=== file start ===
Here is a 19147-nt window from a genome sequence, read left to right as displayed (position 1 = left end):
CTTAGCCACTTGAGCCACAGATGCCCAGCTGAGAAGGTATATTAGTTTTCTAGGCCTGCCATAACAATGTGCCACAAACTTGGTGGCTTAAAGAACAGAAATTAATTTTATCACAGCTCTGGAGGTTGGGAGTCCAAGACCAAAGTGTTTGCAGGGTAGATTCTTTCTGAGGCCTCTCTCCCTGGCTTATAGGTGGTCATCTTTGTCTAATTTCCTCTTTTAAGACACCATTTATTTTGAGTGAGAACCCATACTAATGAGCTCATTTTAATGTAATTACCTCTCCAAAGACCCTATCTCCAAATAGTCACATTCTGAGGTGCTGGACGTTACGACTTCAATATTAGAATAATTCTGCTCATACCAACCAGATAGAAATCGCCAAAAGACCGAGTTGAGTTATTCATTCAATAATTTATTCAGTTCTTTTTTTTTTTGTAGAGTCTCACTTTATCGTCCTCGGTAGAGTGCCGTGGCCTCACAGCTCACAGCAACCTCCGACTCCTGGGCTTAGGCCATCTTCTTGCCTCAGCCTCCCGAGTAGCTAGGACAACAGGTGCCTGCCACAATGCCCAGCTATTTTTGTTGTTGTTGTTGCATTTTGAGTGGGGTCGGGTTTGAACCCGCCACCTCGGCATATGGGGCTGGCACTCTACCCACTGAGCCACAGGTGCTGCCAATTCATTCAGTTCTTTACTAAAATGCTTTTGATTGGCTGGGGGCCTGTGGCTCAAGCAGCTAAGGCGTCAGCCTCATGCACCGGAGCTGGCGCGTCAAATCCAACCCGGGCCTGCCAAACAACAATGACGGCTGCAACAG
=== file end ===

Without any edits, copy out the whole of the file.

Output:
Here is a 19147-nt window from a genome sequence, read left to right as displayed (position 1 = left end):
CTTAGCCACTTGAGCCACAGATGCCCAGCTGAGAAGGTATATTAGTTTTCTAGGCCTGCCATAACAATGTGCCACAAACTTGGTGGCTTAAAGAACAGAAATTAATTTTATCACAGCTCTGGAGGTTGGGAGTCCAAGACCAAAGTGTTTGCAGGGTAGATTCTTTCTGAGGCCTCTCTCCCTGGCTTATAGGTGGTCATCTTTGTCTAATTTCCTCTTTTAAGACACCATTTATTTTGAGTGAGAACCCATACTAATGAGCTCATTTTAATGTAATTACCTCTCCAAAGACCCTATCTCCAAATAGTCACATTCTGAGGTGCTGGACGTTACGACTTCAATATTAGAATAATTCTGCTCATACCAACCAGATAGAAATCGCCAAAAGACCGAGTTGAGTTATTCATTCAATAATTTATTCAGTTCTTTTTTTTTTTGTAGAGTCTCACTTTATCGTCCTCGGTAGAGTGCCGTGGCCTCACAGCTCACAGCAACCTCCGACTCCTGGGCTTAGGCCATCTTCTTGCCTCAGCCTCCCGAGTAGCTAGGACAACAGGTGCCTGCCACAATGCCCAGCTATTTTTGTTGTTGTTGTTGCATTTTGAGTGGGGTCGGGTTTGAACCCGCCACCTCGGCATATGGGGCTGGCACTCTACCCACTGAGCCACAGGTGCTGCCAATTCATTCAGTTCTTTACTAAAATGCTTTTGATTGGCTGGGGGCCTGTGGCTCAAGCAGCTAAGGCGTCAGCCTCATGCACCGGAGCTGGCGCGTCAAATCCAACCCGGGCCTGCCAAACAACAATGACGGCTGCAACAG